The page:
Age Reporting in the CLHLS: A Re-assessment

  • Heather Booth
  • Zhongwei Zhao
Part of the Demographic Methods and Population Analysis book series (PSDE, volume 20)

Abstract

Age reporting among respondents in the Chinese Longitudinal Healthy Longevity Survey is examined, using the first round of data collected in 1998. The sample design limits the use of traditional methods for assessing the accuracy of age reporting, and innovative methods are adopted. Only the sample aged 100+ is representative of the population at that age. The age structure of centenarians is compared with populations with good age reporting, demonstrating age exaggeration. At ages 80+, constructed estimates of age at childbearing show systematic effects consistent with age exaggeration, particularly in Guangxi and among ethnic minorities. Increasing age exaggeration with age is present in these data, which is at least partly the result of the age structure. These findings have implications for substantive analyses, and further examination of the quality of these data is needed.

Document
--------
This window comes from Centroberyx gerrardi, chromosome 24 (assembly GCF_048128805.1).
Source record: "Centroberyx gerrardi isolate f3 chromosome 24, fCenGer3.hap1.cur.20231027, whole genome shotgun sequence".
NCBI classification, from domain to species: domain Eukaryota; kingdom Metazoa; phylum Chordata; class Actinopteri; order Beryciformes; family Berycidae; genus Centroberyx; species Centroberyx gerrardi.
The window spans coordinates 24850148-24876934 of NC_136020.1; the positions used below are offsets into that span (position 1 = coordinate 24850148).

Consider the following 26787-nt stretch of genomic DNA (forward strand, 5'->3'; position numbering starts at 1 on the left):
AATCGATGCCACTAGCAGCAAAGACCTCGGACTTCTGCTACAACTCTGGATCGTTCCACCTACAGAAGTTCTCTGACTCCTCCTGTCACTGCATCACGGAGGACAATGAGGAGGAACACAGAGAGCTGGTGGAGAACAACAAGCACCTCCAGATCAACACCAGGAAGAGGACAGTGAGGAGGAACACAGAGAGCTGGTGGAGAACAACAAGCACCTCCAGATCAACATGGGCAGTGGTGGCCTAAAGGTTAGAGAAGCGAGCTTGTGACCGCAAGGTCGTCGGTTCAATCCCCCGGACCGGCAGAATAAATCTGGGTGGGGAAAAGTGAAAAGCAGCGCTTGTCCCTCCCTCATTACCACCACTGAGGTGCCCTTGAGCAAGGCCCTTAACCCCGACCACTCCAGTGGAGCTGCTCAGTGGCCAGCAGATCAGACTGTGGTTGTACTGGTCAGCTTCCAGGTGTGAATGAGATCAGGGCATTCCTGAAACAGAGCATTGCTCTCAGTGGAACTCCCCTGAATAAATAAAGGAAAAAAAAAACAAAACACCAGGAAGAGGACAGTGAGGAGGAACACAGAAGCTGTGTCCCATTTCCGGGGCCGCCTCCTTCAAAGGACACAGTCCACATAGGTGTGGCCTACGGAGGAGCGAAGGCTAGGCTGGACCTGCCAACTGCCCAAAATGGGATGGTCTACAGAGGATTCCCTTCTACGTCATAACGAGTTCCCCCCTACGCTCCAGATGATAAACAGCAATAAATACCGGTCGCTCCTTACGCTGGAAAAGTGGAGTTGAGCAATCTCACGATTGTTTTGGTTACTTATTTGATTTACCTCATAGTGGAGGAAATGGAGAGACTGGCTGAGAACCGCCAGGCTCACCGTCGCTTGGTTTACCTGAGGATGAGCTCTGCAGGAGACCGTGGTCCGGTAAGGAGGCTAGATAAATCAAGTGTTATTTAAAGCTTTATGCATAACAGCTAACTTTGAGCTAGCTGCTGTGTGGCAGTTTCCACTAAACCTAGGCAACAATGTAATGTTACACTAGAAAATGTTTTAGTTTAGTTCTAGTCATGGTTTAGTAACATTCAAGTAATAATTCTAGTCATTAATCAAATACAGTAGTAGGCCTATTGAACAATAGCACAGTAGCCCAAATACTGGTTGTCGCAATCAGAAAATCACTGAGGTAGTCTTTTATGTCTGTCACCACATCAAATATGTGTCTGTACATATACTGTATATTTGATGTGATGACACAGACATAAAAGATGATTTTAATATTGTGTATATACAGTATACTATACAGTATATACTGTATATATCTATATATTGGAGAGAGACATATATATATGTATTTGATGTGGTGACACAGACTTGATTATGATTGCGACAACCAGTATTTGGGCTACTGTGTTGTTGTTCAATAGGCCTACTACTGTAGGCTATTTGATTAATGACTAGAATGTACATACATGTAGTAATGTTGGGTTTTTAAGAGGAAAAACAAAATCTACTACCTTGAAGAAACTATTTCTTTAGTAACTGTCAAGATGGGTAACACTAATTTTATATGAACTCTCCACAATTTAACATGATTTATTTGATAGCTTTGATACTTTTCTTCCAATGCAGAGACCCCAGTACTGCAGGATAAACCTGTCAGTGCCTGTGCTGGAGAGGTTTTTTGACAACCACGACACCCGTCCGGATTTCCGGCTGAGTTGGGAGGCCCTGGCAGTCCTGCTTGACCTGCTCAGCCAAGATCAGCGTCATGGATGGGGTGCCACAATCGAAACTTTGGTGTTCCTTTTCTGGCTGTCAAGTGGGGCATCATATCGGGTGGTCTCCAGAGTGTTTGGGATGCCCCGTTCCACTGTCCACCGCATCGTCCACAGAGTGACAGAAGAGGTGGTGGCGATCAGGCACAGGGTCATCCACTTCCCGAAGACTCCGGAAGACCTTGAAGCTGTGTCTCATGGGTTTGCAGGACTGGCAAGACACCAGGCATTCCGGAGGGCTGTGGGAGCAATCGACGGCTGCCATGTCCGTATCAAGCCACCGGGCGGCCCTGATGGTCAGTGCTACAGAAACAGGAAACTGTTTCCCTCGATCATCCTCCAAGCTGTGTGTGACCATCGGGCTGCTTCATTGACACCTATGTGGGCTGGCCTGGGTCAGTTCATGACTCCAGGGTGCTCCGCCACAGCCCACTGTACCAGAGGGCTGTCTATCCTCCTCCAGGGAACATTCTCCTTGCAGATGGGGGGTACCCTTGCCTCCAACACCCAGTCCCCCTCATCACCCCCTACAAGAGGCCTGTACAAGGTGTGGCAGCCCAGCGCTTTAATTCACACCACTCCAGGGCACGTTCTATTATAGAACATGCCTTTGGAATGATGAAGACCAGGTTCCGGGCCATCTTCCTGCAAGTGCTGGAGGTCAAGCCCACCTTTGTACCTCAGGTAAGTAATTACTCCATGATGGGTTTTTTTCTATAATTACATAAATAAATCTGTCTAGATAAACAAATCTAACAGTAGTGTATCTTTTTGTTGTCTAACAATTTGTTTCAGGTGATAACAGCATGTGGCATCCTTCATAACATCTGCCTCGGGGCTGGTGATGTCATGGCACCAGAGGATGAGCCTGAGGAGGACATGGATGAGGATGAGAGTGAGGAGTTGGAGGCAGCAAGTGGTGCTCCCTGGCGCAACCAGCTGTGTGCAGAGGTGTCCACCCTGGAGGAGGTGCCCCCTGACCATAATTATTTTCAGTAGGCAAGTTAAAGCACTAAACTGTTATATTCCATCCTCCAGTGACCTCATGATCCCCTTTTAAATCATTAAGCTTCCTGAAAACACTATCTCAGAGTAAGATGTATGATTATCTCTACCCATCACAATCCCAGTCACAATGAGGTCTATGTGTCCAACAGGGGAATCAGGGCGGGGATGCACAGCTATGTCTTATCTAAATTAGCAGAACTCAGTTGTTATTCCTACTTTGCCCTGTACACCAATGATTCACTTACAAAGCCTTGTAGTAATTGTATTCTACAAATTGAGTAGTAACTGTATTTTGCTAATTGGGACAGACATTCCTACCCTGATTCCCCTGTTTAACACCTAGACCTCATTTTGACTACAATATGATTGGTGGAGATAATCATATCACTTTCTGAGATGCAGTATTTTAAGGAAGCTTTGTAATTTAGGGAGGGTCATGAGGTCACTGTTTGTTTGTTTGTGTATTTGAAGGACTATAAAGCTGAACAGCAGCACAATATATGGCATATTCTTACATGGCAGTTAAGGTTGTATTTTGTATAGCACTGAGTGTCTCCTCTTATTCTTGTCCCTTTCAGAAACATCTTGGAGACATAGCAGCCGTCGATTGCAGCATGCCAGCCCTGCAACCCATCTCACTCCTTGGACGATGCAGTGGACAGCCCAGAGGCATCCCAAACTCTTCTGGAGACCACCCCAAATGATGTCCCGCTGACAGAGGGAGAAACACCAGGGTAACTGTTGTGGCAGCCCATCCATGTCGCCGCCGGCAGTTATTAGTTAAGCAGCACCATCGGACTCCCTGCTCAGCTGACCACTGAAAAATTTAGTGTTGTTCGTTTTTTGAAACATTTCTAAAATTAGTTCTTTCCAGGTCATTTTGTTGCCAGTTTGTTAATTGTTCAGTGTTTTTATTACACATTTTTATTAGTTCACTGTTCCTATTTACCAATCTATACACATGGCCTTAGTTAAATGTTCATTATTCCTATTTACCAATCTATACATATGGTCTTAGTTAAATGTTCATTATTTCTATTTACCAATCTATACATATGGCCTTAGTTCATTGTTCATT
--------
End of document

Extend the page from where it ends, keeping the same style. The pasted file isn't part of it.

Keywords

Age exaggeration Age heaping Age misreporting Age reporting Age validation Centenarian China Cluster sample Data quality Digit preference England and Wales Ethnic minorities Guangxi Han majority Inaccuracy Japan Jiangsu Large sample size Longevity Mean age at childbearing Myers Index Non-response Oldest-old One Per Thousand Fertility Survey Proportion of centenarians Re-assessment Regional variation Sample design Shanghai Sweden Whipple’s Index Yao Zhuang 

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Copyright information

© Springer Science+Business Media B.V. 2008

Authors and Affiliations

  • Heather Booth
    • 1
  • Zhongwei Zhao
  1. 1.Australian Demographic and Social Research InstituteThe Australian National University CanberraAustralia

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